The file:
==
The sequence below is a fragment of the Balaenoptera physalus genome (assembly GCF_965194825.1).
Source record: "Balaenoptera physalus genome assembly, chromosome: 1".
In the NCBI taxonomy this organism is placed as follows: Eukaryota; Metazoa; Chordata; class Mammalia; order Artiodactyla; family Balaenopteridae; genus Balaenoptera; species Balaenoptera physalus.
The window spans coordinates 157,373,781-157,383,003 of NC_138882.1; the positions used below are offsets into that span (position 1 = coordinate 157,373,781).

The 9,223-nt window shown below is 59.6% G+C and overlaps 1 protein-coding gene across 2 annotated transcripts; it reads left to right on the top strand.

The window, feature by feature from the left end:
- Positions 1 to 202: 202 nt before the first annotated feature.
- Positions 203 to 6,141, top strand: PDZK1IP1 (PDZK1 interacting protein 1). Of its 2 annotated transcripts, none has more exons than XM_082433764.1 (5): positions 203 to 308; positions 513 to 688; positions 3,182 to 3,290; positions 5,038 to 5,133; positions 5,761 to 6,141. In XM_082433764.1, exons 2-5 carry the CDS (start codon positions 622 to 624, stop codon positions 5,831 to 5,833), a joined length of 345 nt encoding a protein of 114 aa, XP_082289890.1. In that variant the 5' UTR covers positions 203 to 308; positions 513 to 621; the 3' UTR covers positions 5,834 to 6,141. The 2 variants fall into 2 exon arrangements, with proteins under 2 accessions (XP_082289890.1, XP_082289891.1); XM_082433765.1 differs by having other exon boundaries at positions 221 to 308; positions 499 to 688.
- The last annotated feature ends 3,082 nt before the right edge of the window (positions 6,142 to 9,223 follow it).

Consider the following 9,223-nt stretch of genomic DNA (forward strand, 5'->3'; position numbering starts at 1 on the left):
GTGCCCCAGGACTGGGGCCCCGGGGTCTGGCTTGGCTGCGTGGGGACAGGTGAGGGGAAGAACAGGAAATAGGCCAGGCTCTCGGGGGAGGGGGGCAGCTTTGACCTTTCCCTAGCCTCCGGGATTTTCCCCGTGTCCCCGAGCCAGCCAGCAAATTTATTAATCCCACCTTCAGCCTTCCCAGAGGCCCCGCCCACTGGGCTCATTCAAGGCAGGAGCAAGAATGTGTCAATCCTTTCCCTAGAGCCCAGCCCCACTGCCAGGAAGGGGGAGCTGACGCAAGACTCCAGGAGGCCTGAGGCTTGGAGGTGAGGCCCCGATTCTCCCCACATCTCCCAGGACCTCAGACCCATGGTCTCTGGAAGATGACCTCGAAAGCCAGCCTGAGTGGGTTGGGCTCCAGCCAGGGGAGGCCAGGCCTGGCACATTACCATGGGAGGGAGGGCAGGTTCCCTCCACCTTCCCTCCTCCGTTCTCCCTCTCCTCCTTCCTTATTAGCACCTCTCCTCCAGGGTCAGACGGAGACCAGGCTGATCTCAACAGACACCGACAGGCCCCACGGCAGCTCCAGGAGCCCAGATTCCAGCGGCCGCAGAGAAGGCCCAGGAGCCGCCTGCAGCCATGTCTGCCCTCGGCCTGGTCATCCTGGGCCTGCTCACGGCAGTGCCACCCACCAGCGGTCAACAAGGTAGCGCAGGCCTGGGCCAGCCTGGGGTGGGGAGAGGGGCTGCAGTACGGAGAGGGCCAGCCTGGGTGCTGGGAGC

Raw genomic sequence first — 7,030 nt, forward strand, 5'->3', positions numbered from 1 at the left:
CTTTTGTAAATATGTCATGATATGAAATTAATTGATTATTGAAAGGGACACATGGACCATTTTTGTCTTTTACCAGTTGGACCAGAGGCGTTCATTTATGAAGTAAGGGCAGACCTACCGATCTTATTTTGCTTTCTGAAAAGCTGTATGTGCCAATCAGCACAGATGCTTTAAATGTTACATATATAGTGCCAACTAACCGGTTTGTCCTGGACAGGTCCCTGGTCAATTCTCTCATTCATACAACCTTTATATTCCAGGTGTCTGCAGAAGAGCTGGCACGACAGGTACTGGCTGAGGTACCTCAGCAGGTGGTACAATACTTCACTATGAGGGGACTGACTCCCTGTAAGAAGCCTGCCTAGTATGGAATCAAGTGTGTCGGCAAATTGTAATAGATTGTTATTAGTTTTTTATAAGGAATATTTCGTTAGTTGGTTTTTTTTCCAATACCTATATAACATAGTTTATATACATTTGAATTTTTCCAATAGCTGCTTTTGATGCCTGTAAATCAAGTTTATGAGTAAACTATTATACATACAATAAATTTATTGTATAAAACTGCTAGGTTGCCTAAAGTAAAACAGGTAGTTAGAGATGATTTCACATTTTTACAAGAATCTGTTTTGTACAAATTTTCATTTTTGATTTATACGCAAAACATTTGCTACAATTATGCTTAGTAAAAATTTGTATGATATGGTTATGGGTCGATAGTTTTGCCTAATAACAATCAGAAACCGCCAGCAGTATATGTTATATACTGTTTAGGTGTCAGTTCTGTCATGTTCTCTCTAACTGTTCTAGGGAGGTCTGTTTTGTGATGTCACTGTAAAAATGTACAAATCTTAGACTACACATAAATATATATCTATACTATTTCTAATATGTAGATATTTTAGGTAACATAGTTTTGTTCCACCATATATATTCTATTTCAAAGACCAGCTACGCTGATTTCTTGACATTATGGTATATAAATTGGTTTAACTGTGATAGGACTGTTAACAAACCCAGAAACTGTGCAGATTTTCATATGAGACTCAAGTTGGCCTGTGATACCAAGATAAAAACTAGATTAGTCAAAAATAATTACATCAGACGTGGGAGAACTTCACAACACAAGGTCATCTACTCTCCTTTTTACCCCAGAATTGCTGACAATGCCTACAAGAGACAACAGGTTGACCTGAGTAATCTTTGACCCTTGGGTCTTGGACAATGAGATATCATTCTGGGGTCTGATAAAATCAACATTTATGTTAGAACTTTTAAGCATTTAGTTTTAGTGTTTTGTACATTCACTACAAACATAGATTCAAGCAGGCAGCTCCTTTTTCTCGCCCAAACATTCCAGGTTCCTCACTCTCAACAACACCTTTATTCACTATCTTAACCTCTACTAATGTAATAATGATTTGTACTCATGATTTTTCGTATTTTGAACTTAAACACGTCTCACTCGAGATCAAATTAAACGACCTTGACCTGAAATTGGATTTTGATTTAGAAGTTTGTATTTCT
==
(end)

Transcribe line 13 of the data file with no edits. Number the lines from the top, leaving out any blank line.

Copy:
CTTTTGTAAATATGTCATGATATGAAATTAATTGATTATTGAAAGGGACACATGGACCATTTTTGTCTTTTACCAGTTGGACCAGAGGCGTTCATTTATGAAGTAAGGGCAGACCTACCGATCTTATTTTGCTTTCTGAAAAGCTGTATGTGCCAATCAGCACAGATGCTTTAAATGTTACATATATAGTGCCAACTAACCGGTTTGTCCTGGACAGGTCCCTGGTCAATTCTCTCATTCATACAACCTTTATATTCCAGGTGTCTGCAGAAGAGCTGGCACGACAGGTACTGGCTGAGGTACCTCAGCAGGTGGTACAATACTTCACTATGAGGGGACTGACTCCCTGTAAGAAGCCTGCCTAGTATGGAATCAAGTGTGTCGGCAAATTGTAATAGATTGTTATTAGTTTTTTATAAGGAATATTTCGTTAGTTGGTTTTTTTTCCAATACCTATATAACATAGTTTATATACATTTGAATTTTTCCAATAGCTGCTTTTGATGCCTGTAAATCAAGTTTATGAGTAAACTATTATACATACAATAAATTTATTGTATAAAACTGCTAGGTTGCCTAAAGTAAAACAGGTAGTTAGAGATGATTTCACATTTTTACAAGAATCTGTTTTGTACAAATTTTCATTTTTGATTTATACGCAAAACATTTGCTACAATTATGCTTAGTAAAAATTTGTATGATATGGTTATGGGTCGATAGTTTTGCCTAATAACAATCAGAAACCGCCAGCAGTATATGTTATATACTGTTTAGGTGTCAGTTCTGTCATGTTCTCTCTAACTGTTCTAGGGAGGTCTGTTTTGTGATGTCACTGTAAAAATGTACAAATCTTAGACTACACATAAATATATATCTATACTATTTCTAATATGTAGATATTTTAGGTAACATAGTTTTGTTCCACCATATATATTCTATTTCAAAGACCAGCTACGCTGATTTCTTGACATTATGGTATATAAATTGGTTTAACTGTGATAGGACTGTTAACAAACCCAGAAACTGTGCAGATTTTCATATGAGACTCAAGTTGGCCTGTGATACCAAGATAAAAACTAGATTAGTCAAAAATAATTACATCAGACGTGGGAGAACTTCACAACACAAGGTCATCTACTCTCCTTTTTACCCCAGAATTGCTGACAATGCCTACAAGAGACAACAGGTTGACCTGAGTAATCTTTGACCCTTGGGTCTTGGACAATGAGATATCATTCTGGGGTCTGATAAAATCAACATTTATGTTAGAACTTTTAAGCATTTAGTTTTAGTGTTTTGTACATTCACTACAAACATAGATTCAAGCAGGCAGCTCCTTTTTCTCGCCCAAACATTCCAGGTTCCTCACTCTCAACAACACCTTTATTCACTATCTTAACCTCTACTAATGTAATAATGATTTGTACTCATGATTTTTCGTATTTTGAACTTAAACACGTCTCACTCGAGATCAAATTAAACGACCTTGACCTGAAATTGGATTTTGATTTAGAAGTTTGTATTTCT